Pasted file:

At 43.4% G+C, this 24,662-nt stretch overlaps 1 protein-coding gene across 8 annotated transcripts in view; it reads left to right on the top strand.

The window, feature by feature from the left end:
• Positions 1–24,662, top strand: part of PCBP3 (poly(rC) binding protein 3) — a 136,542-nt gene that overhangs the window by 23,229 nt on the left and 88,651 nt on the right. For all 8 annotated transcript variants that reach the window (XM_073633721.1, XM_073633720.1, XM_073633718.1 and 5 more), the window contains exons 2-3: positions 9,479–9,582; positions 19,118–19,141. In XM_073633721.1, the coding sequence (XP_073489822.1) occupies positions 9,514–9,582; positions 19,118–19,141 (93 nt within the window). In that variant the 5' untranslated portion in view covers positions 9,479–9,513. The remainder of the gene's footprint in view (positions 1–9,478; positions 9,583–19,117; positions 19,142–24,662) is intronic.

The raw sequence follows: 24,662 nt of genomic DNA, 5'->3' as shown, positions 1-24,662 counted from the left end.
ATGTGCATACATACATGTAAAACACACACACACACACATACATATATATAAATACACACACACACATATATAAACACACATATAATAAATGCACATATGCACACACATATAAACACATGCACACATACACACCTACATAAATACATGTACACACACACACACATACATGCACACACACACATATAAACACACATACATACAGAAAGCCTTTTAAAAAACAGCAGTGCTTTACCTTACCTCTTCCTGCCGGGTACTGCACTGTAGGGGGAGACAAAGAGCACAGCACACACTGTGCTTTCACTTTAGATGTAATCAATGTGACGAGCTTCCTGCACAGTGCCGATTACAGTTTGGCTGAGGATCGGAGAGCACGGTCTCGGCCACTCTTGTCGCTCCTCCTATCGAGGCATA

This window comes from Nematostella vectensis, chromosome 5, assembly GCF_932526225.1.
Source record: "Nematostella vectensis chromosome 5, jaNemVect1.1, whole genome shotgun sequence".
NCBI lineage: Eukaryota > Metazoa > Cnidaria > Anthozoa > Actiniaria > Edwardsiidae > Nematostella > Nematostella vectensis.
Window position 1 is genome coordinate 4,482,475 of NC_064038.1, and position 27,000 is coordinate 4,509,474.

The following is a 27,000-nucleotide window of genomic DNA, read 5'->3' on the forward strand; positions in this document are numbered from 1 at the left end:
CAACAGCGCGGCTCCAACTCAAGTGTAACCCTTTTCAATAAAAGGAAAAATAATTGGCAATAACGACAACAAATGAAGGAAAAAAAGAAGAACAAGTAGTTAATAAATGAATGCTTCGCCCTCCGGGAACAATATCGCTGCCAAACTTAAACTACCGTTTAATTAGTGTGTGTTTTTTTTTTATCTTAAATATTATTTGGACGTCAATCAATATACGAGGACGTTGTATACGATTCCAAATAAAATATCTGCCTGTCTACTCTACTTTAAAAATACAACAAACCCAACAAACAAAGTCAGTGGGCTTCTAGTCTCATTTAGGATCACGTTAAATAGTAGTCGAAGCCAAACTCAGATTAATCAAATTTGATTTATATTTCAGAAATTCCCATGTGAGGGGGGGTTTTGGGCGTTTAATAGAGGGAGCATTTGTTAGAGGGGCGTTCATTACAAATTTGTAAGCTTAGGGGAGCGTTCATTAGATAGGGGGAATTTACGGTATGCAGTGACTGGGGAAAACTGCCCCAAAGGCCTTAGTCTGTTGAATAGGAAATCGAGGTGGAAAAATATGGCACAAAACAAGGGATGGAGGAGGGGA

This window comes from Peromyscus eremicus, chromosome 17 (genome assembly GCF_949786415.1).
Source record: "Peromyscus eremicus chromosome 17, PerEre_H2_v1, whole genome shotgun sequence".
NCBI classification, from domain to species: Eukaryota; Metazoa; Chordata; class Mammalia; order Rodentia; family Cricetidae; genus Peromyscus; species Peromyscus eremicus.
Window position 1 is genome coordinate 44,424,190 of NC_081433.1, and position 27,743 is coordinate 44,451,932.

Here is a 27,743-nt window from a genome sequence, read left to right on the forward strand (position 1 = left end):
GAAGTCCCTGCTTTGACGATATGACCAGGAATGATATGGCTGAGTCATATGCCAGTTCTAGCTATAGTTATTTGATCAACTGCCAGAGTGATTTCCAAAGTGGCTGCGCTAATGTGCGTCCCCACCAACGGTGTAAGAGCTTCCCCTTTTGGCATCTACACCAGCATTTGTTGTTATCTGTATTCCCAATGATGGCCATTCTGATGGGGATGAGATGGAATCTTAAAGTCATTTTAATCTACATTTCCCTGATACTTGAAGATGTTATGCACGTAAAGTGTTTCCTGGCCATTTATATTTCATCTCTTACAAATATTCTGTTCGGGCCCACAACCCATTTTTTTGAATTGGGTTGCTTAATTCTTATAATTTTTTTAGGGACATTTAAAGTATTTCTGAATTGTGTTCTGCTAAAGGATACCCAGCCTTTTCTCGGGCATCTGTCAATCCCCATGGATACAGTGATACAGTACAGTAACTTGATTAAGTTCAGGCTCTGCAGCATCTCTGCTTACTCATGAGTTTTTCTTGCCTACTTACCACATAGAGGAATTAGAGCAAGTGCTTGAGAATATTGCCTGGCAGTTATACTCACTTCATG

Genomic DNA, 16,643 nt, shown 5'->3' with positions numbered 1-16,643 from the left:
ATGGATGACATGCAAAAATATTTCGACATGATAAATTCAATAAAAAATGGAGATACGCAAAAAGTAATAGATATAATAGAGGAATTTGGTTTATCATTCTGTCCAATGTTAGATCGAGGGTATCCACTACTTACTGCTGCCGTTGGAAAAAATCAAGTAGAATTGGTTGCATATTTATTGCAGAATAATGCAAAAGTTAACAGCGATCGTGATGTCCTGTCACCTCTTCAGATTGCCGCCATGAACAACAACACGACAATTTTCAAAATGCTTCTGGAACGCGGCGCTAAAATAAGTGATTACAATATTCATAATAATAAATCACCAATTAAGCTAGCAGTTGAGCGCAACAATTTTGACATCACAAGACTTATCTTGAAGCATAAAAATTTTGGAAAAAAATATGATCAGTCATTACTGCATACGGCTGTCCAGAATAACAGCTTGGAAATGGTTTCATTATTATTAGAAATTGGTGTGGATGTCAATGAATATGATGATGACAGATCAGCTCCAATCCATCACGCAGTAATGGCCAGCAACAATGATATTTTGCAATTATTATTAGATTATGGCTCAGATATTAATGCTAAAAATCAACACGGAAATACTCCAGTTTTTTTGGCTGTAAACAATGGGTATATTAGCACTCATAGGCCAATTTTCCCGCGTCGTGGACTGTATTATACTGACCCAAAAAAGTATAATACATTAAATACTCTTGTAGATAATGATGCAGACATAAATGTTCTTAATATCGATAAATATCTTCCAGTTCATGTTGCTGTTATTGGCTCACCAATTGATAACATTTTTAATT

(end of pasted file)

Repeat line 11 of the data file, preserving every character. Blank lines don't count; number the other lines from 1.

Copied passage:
CAACAGCGCGGCTCCAACTCAAGTGTAACCCTTTTCAATAAAAGGAAAAATAATTGGCAATAACGACAACAAATGAAGGAAAAAAAGAAGAACAAGTAGTTAATAAATGAATGCTTCGCCCTCCGGGAACAATATCGCTGCCAAACTTAAACTACCGTTTAATTAGTGTGTGTTTTTTTTTTATCTTAAATATTATTTGGACGTCAATCAATATACGAGGACGTTGTATACGATTCCAAATAAAATATCTGCCTGTCTACTCTACTTTAAAAATACAACAAACCCAACAAACAAAGTCAGTGGGCTTCTAGTCTCATTTAGGATCACGTTAAATAGTAGTCGAAGCCAAACTCAGATTAATCAAATTTGATTTATATTTCAGAAATTCCCATGTGAGGGGGGGTTTTGGGCGTTTAATAGAGGGAGCATTTGTTAGAGGGGCGTTCATTACAAATTTGTAAGCTTAGGGGAGCGTTCATTAGATAGGGGGAATTTACGGTATGCAGTGACTGGGGAAAACTGCCCCAAAGGCCTTAGTCTGTTGAATAGGAAATCGAGGTGGAAAAATATGGCACAAAACAAGGGATGGAGGAGGGGA